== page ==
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Gaining Greater Reliability and Public Support
Asteroid Explorer Hayabusa
Asteroid Explorer Hayabusa

Q. Do you feel that the public's interest in JAXA's enterprises is shifting? How is public opinion perceived at JAXA?

There used to be a sense of romance associated with space, which was reflected in the public's interest in space exploration. Today, however, people seem to be more interested in space exploitation in a more practical sense. More precisely, in addition to communications, broadcasting and meteorology, the public wants to see satellites bringing benefits in new areas, such as disaster preparedness and environmental management. The publication of Daichi's images ended up drawing a lot of attention. The public's view seems to be changing as their interest in the results of space development grows.
There also appears to be growing interest in human space activities. If this interest grows enough to make the government take notice and start reflecting it in policy-making, we, as an executive agency, will be ready. Furthermore, the outstanding achievements of the asteroid explorer Hayabusa (MUSES-C) and the lunar explorer KAGUYA are contributing to people's growing interest in space exploration. There is even support for new projects building on the achievements of Hayabusa and KAGUYA.
However, at the same time, it is undeniable that many people remain unfamiliar with JAXA's efforts. To win their support for Japan's aerospace R&D, it is very important to keep releasing information about our activities and achievements. To do so, we will continue to focus on public-information activities in 2008. As part of this, we plan to continue hosting town-hall meetings, which have been held 21 times to date, so we can directly exchange opinions with citizens to gain their support and understanding.

H-IIA Launch Vehicle No.13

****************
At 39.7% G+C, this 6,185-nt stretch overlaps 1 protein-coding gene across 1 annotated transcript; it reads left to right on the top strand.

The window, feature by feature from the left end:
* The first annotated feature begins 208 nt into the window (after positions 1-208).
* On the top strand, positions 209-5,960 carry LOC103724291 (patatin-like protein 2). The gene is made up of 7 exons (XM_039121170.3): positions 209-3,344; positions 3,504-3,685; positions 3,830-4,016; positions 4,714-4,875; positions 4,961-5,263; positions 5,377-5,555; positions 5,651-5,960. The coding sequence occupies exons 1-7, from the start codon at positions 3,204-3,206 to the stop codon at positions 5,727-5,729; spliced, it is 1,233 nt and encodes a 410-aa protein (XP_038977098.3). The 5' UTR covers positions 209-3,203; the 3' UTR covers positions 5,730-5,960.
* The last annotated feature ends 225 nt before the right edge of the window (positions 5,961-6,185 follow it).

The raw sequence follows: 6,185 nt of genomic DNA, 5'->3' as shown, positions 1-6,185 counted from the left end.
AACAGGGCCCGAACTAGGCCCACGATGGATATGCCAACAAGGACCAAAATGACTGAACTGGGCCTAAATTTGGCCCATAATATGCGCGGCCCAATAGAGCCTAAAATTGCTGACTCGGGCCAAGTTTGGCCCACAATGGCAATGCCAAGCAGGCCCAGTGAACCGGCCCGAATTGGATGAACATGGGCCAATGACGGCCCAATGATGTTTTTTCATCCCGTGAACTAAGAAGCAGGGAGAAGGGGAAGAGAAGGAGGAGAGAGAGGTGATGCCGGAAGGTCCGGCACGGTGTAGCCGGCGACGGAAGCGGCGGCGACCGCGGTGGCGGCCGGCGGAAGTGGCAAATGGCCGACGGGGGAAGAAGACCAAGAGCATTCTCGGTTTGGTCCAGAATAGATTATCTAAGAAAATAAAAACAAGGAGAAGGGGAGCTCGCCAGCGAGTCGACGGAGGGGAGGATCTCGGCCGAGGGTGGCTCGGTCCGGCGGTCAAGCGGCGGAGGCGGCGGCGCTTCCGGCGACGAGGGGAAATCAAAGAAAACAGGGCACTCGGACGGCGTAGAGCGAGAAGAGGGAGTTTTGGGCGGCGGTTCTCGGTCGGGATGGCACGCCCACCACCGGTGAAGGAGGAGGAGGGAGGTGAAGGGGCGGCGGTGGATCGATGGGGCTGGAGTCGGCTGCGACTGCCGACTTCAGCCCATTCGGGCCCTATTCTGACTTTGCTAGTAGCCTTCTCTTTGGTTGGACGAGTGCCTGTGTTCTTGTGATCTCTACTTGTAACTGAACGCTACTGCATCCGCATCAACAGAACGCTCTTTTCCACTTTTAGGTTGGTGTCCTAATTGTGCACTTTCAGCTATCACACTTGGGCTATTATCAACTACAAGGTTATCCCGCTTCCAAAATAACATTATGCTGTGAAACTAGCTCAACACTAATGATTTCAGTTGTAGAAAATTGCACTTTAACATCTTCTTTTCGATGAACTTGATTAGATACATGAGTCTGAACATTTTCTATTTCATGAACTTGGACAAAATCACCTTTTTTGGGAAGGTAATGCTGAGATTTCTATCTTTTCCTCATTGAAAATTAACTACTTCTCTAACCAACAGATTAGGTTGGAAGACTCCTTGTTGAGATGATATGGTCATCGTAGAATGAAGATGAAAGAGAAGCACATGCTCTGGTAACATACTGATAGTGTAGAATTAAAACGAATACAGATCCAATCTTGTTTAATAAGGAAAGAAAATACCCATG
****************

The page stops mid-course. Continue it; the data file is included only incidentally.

H-IIA Launch Vehicle No.13
Q. Do you think JAXA's reliability improved in 2007?

I'd rather say that JAXA's reliability has gradually improved over the last three years, since I became the president in November 2004. It is an agenda I have been committed to.
First, an office was set up to establish procedures to counter known flaws, while at the same time I asked everyone in the JAXA organization to familiarize themselves with these problems, in order to encourage a collective search for solutions. At the same time, we explored the impact of these known problems on other projects. We call this approach horizontal development. Meanwhile, to ensure the success of all missions, an external advisory committee was formed to study basic problems in development, and its impartial recommendations have since been reflected in our operations. With all these efforts, the infrastructure was in place to improve JAXA's overall reliability. The next step was to have the reliability of each project assessed not only by JAXA staff but also by external experts and former JAXA employees.
Action was taken especially on defects found during horizontal development. For example, finding a problem in the condenser of the Wideband InterNetworking engineering test and Demonstration Satellite KIZUNA (WINDS) led to the detection of the same problem in the lunar explorer KAGUYA, and allowed us to change the parts immediately. This procedure resulted in a month-long delay of KAGUYA's launch, but it was worthwhile as we were able to prevent a malfunction in space. I believe that all these efforts through horizontal development have helped JAXA improve its reliability.
Finally, we've had seven successful launches in a row - of vehicles H-IIA No. 7 through 13 - pushing H-IIA's launch reliability to 92.3%. A sign of JAXA's improved reliability can be seen in the decreasing number of problems occurring during the process of rocket assembly and launch.

Q. Looking back on last year, what areas of improvement still exist for 2008?

Keiji Tachikawa

In 2007, the lunar exploration mission LUNAR-A was called off. Some people thought that it was an overdue decision. LUNAR-A was designed to investigate the inner structure of the Moon with penetrators, but struggles in development had forced us to put off the launch, which had originally been scheduled for 2004. By the time development was brought back on line, it was too late. The degradation of the spacecraft body, which had been completed in the original phase, was too severe. Considering the significant estimated cost of repair or reproduction, we finally came to the difficult conclusion that the project must be cancelled.
It seems to me that the spacecraft's degradation should have been noticed on site, but it did not come to light until last year. We were criticized internally and externally for not finding the problem earlier, and for not canceling the mission sooner to prevent greater financial loss. To avoid making the same mistake, we now have a system for thorough progress management. Large-scale projects need to move forward with all aspects kept in balance. To achieve this, all the progress of all projects will be monitored comprehensively from now on. In case a problem is found somewhere, the entire procedure will be stopped to make adjustments.

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